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Some final 1st turkey questions

post #1 of 7
Thread Starter 

So I am ready, have my minimally processed 12.5 lb fresh turkey, will be using Tips brine, using cherry wood.   I have a longhorn smoker with an offset firebox, and was planning to put the turkey in a disposable foil pan while smoking vs. putting it directly on the grate.  Just wanted to make sure that this was proper way to do it.    Thanks for all the useful info on this site!

post #2 of 7

I put mine directly on the rack when using my GOSM, but I don't see any harm in using the pan that you mentioned. I'm not sure if there is a improper way to do it. You can use high heat for a more crispy skin, just be sure and use a meat probe to check internal temp, it should be close to 165°-170° before foiling and storing it in a cooler.. Sounds like you're ready to smoke. It's all good my friend.

post #3 of 7

A pan works good but you need a rack in the pan to keep the bird up out of all the juices. If not the part that is in the juioce will be rubbery and imo nasty.

post #4 of 7
Thread Starter 

Thanks, that is a great point - I will probably uses a roasting rack

post #5 of 7

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I too say that you should put the bird right in the grates. You can use a foil pan but like Bob said you don't want it to sit in it's own juices. I would think that it would be all  soggy and mushy too. Now I have always smoked mine right in the grates.

post #6 of 7

If you do use the pan, turn the bird over every hour or so and it will be juicy but not soggy.

post #7 of 7

Try placing the bird on a can inside the pan, add about 2 cups water and some gravy spices

Or place it over a pan cover the pan with foil and poke holes in the foil for a less smokey gravy.

 

Pin the wings to the breast

Start the smoker at around 300 degrees and slowly bring it down to 250 over the course of an hour. when you are comfortable that you will clear the danger zone, bump the temp down to around 230 - 240

Foil the wings when they start getting dark.

Foil the breast at 15 degrees.

 

 

 

 

 

 

This was a 12.4 lb bird and took almost 34 minutes per/lb at 230 - 240°F, I was at exactly 4 hours into the cook when I reached 140°F, next cook I will maintain 250- 260°F until it is out of the "danger zone", this was too close for comfort.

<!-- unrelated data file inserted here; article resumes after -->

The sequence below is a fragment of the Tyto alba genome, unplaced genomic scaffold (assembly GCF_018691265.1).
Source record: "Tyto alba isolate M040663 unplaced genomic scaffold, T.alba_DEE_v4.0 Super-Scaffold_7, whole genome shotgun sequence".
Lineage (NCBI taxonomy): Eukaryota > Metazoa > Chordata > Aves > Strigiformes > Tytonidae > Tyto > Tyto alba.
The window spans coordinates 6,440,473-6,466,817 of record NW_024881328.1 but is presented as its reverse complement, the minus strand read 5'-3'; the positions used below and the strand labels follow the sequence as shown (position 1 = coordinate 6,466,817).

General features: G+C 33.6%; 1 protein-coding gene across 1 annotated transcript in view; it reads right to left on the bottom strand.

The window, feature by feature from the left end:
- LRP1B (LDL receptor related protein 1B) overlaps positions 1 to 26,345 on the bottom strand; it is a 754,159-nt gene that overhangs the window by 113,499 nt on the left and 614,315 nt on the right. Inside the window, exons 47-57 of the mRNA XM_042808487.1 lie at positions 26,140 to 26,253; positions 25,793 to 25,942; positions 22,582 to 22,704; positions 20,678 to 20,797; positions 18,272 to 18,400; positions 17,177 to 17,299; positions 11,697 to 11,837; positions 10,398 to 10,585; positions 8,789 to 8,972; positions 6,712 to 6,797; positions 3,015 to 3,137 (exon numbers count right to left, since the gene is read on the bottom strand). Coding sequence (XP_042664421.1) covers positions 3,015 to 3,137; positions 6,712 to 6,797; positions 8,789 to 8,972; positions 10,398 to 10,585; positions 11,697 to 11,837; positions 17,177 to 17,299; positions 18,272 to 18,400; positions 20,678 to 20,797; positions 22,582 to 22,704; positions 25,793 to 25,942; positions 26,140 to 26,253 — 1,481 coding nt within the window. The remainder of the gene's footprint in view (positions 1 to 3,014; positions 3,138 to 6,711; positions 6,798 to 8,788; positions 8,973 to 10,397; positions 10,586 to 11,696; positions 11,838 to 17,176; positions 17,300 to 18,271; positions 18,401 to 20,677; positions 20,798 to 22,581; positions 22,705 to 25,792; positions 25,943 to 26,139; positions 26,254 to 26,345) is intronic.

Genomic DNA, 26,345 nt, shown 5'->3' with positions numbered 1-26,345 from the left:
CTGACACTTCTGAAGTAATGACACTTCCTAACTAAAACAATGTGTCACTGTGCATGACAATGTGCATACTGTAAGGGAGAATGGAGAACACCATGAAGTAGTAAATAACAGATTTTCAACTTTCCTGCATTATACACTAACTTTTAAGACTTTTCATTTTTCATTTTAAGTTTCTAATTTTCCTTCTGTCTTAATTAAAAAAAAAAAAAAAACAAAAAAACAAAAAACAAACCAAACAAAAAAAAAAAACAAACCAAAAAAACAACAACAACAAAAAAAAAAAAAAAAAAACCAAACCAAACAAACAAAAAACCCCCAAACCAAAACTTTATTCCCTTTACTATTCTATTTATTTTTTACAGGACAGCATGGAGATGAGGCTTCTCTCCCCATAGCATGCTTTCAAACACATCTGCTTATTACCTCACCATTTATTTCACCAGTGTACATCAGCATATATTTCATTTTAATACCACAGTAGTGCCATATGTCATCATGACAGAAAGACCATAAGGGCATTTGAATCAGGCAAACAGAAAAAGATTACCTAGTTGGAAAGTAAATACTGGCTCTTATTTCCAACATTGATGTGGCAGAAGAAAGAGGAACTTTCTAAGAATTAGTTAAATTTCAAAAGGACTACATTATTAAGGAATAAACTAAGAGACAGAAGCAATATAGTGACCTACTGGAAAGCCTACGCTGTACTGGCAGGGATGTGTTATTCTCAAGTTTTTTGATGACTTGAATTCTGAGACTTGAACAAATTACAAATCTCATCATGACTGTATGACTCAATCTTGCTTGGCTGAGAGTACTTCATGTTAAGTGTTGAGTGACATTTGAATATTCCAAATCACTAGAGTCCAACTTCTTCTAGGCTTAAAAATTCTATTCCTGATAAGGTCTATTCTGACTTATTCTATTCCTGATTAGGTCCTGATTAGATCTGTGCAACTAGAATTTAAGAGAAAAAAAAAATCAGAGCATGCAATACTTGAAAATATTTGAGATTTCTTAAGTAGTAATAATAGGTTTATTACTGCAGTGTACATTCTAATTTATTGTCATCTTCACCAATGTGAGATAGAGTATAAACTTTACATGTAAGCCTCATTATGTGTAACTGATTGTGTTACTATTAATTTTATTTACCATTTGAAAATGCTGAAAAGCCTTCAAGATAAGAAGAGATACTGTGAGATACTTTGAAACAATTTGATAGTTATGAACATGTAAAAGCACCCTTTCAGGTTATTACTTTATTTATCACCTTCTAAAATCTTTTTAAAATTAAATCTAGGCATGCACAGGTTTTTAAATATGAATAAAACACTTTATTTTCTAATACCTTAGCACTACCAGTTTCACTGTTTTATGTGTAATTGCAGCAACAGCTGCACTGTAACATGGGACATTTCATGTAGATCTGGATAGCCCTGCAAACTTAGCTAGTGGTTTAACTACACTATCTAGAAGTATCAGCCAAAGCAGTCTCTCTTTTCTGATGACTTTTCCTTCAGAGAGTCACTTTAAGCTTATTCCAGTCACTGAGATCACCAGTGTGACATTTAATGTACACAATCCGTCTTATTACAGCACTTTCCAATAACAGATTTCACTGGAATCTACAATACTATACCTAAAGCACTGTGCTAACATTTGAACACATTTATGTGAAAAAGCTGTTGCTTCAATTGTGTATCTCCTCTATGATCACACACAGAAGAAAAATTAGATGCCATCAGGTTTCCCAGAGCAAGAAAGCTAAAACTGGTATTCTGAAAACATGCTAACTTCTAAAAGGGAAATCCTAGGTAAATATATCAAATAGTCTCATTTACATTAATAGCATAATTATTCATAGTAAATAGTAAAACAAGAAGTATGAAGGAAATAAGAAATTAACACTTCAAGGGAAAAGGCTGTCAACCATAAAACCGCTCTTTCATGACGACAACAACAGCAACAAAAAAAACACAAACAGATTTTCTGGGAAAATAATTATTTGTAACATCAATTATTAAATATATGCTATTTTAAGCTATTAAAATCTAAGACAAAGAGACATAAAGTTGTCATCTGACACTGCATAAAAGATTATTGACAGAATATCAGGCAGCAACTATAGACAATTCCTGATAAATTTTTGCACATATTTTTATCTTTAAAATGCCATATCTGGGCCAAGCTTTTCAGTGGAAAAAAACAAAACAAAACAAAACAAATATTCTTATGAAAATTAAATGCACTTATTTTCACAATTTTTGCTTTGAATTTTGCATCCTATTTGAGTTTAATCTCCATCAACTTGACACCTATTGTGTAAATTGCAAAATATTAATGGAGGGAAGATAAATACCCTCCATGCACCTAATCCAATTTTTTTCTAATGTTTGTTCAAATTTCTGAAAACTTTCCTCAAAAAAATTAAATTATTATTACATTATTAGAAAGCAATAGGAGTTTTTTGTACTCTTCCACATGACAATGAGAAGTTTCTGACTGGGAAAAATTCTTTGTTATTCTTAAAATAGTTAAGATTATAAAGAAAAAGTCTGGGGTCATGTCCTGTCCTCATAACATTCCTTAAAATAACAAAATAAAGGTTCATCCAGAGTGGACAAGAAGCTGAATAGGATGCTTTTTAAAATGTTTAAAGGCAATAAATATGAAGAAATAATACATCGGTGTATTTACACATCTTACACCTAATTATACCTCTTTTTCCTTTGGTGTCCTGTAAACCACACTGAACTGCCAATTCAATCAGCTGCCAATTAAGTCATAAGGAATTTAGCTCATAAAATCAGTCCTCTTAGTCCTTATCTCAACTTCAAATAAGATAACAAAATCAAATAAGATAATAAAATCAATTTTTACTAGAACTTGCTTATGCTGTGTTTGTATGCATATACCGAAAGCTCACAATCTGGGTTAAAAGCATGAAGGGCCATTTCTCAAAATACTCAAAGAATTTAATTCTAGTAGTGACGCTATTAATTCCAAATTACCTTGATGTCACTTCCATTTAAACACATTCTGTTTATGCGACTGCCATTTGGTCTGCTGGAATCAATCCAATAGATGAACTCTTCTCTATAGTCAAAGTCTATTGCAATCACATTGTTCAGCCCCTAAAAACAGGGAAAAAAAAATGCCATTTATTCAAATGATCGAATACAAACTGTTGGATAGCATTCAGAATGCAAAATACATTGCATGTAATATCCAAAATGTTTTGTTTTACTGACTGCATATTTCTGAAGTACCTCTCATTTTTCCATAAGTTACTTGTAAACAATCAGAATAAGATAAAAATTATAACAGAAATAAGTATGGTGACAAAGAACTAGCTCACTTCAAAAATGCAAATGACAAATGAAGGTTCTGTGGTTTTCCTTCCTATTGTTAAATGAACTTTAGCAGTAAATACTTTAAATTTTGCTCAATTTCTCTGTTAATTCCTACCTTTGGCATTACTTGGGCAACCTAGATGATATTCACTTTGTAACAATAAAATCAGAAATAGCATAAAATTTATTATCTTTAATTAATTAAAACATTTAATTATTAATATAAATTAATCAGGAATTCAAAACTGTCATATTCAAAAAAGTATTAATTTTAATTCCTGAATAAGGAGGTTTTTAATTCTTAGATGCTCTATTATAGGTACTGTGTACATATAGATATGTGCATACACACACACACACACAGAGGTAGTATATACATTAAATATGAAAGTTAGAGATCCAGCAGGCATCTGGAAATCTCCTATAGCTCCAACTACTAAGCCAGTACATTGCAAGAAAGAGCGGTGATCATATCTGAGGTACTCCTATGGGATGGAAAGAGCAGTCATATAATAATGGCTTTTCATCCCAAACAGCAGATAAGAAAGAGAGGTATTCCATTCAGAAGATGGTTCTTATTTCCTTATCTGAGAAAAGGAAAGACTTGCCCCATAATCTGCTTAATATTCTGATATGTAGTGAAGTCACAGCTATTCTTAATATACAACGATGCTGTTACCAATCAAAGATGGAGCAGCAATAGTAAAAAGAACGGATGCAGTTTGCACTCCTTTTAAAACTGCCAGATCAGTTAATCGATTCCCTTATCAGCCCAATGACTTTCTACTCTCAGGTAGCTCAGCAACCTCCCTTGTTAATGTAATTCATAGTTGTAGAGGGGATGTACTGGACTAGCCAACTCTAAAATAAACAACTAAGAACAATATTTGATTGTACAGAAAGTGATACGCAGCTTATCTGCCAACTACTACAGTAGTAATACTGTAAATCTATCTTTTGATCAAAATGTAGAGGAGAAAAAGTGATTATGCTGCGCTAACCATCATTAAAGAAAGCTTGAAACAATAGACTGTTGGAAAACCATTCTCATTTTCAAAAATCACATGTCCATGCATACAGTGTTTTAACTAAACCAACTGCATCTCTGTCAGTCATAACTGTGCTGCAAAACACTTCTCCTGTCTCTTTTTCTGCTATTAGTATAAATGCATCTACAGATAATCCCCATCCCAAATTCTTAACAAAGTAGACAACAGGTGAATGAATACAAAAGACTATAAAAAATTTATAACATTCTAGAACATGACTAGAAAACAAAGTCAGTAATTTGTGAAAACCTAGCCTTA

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 Spices used for the slather and Gravy

 
 Fresh Sage, smoked garlic, green onions, white onion, applesauce and various spices.  Bird ready to go, can half full with Killians and spices as pictured with a large sprig of fresh sage and smoked garlic.
 
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 Cherry wood smoke

 
 Foiled Wings, starting to get dark  Foiled breast when thigh reached 150°F
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 Removed all foil at 155°F and brushed with honey Pulled when thigh reached 160°F  Rested, wrapped in foil and towels for 30 minutes and ready to carve.

 

 

  • When carving the turkey if it appears pink Don't panic, this is normal. The smoking process causes a chemical change in turkey that causes it to turn pink. Just make sure the lowest reading throughout the turkey reads 165°F.
  • This was a 12.4 lb bird and took almost 34 minutes per/lb at 230 - 240°F, I was at exactly 4 hours into the cook when I reached 140°F, next cook I will maintain 250- 260°F until it is out of the "danger zone", this was too close for comfort.
  • Keep the turkey refrigerated or in iced brine until ready to cook, do not bring up to room temperature before smoking.
  • Watch temps closely, the bird needs to be above 140°F in under 4 hours, bump up the temps until you are above the "Danger Zone".
  • The turkey turned out great, It had good flavor and was moist throughout, the dark meat was exceptional.
  • Compared to an Oven Roasted turkey and my "Keg Roasted Turkey" the smoked turkey wins over the Oven Roasted but not the Keg Roasted turkey, but in all fairness the turkey was 11 months old and was an enhanced bird so I did not have the option of brining. I will follow this up with a fresh bird next time. However the skin was much better on the smoked turkey than the Keg Roasted Turkey,
  • The gravy was good but needs work, I think next time I will saute or brown some of the ingredients before adding to the drip pan and use fresh diced apples in place of apple sauce. The sauce was much better the next day, after removing the grease.
  • Many will say you can not get a crisp skin smoking with low heat, I had no problem getting a crispy skin and this bird was smoked sitting in liquids.
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